Today, the Foreign, Commonwealth & Development Office (FCDO) published its provisional statistics report on UK aid spending for 2021.  The total overall aid spend was £11.5 billion, down from £14.5 billion in 2020 following the UK government's reduction to overseas development aid (ODA) from 0.7 per cent to 0.5 per cent of gross national income (GNI), citing the economic challenges posed by the COVID-19 pandemic.  ODA improves the lives of people around the world, helping them access the healthcare they deserve, including lifesaving sexual and reproductive healthcare. It also helps tackle global disease, eliminate poverty, provide humanitarian assistance during conflict and reduce the impact of climate change.  Dr Alvaro Bermejo, Director-General for IPPF, said: “While not surprising, the provisional UK aid spend for 2021 shows the grim reality of making such severe cuts during the tremendous global upheaval of a pandemic, when continued solidarity, support and humanitarian assistance from the wealthiest nations is most needed. “The government already knew from the equalities impact assessment that these cuts to promised funds would be devastating for women, girls and diverse groups, who disproportionally experience the effects of poverty, disease and climate change while also bearing the burden of violence, especially in conflict. “Not only that, but the government also chose to distribute the dedicated aid budget to other government departments. This includes a staggering £915 million to the Home Office and counting so-called ‘donations’ of excess COVID vaccines to other countries, which could have been given to those in need instead. The aid cuts left millions of women in Ukraine with no control over their bodies, their futures, or their lives, just as it did in Afghanistan, Ethiopia, Yemen, Sudan and Syria. Today, the role of the UK in building a better, safer world is more critical than ever if there is any hope of reversing the impacts of the cuts and the government must return to the 0.7% as soon as possible – the lives and futures of people depend on it”. Key statistics include: The provisional ODA:GNI ratio for 2021 was 0.5 per cent, or £11.5 billion. In 2021, UK Official Development Assistance (ODA) was £11,496 million, a decrease of £2,982 million (20.6 per cent decrease) on 2020. In 2021, UK bilateral ODA was £7,086 million (a decrease of 25.7 per cent) while U.K. multilateral ODA was £4,411 million (a decrease of 10.8 per cent). The Foreign, Commonwealth and Development Office (FCDO) spent £8,308 million in 2021, compared with £10,664 million in 2020 (a decrease of £2,356 million).  Non-FCDO5 spend on ODA in 2021 was £3,189 million, compared with £3,815 million in 2020 (a decrease of £626 m). The non-FCDO share was 27.7 per cent, up from 26.3 per cent in 2020. In 2021, £550 million of UK ODA was spent on activities to address the COVID19 pandemic². The Home Office spent £915 million of ODA in 2021 (an increase of 53.3 per cent). This was mostly due to increased accommodation costs for asylum seekers to ensure the measures set out in law were adhered to in limiting the spread of COVID-19. For media enquiries, please contact Karmen Ivey on [email protected] or [email protected]  About the International Planned Parenthood Federation The International Planned Parenthood Federation (IPPF) is a global service provider and advocate of sexual and reproductive health and rights for all.   For over 65 years, IPPF through its 118 Member Associations and 15 partners, has delivered high-quality sexual and reproductive healthcare and helped advance sexual rights, especially for people with intersectional and diverse needs that are currently unmet. Our Member Associations and partners are independent organizations that are locally owned, which means the support and care they provide is informed by local expertise and context. We advocate for a world where people are provided with the information they need to make informed decisions about their sexual health and bodies. We stand up and fight for sexual and reproductive rights, and against those who seek to deny people their human right to bodily autonomy and freedom. We deliver care that is rooted in rights, respect, and dignity – no matter what.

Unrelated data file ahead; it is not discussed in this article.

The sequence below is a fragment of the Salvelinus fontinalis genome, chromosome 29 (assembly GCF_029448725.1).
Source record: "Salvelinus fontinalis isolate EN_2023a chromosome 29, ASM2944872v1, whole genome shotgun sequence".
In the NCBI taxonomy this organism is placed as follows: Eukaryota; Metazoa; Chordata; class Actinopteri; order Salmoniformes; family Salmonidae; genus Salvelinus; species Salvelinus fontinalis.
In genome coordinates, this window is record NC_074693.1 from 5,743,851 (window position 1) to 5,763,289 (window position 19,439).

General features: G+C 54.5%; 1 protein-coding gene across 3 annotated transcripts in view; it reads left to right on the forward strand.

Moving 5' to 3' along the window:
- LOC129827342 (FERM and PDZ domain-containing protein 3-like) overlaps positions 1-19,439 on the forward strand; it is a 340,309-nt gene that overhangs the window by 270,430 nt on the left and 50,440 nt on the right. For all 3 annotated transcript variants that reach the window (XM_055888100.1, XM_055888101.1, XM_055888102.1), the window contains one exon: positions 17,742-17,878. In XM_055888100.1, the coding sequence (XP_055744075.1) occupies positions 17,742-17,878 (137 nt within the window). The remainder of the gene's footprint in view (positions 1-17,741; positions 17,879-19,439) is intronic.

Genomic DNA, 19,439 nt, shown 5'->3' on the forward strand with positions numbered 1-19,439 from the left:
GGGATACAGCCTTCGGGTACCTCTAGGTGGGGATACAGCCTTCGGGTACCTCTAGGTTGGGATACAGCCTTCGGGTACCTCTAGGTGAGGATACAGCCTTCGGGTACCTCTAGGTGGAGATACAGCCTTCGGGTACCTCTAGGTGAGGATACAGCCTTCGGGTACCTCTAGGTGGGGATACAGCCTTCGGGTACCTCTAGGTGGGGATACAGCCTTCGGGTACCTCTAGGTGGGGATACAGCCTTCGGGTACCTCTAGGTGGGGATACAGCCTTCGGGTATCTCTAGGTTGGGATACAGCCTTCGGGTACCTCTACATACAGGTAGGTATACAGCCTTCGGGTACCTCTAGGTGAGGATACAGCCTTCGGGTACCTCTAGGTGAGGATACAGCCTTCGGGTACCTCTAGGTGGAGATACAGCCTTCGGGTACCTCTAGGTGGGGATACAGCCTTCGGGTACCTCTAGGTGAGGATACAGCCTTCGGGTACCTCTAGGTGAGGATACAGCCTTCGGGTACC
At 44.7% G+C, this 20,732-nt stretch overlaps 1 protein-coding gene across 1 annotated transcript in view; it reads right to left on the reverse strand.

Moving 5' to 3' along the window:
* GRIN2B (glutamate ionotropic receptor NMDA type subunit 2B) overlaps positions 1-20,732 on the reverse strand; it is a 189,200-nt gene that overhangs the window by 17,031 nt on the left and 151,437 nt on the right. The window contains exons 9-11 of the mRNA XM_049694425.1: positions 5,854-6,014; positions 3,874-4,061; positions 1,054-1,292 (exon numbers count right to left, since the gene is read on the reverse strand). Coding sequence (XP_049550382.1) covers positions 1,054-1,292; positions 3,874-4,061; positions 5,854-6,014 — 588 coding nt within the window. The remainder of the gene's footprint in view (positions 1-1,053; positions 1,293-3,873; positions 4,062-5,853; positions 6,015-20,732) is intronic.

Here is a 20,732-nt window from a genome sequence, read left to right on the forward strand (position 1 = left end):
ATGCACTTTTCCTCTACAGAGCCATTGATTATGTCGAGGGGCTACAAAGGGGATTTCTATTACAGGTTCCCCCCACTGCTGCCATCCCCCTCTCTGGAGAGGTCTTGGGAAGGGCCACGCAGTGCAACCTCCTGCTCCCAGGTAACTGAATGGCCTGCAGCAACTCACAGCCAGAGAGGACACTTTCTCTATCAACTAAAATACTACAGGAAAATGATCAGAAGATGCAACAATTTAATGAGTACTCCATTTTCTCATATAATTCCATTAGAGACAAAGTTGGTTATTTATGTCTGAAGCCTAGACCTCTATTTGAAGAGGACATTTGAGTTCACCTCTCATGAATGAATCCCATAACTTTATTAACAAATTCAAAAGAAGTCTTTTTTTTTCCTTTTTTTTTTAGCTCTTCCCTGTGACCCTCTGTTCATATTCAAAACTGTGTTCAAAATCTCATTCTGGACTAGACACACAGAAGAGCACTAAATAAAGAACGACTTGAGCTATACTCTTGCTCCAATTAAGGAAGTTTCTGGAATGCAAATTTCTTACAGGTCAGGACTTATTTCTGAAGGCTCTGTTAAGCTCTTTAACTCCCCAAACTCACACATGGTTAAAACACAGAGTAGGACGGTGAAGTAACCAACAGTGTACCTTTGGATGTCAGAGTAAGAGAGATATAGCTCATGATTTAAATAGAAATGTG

United Kingdom Flag

Equalities Assessment: UK Government knew 2021 aid cuts would significantly impact women and girls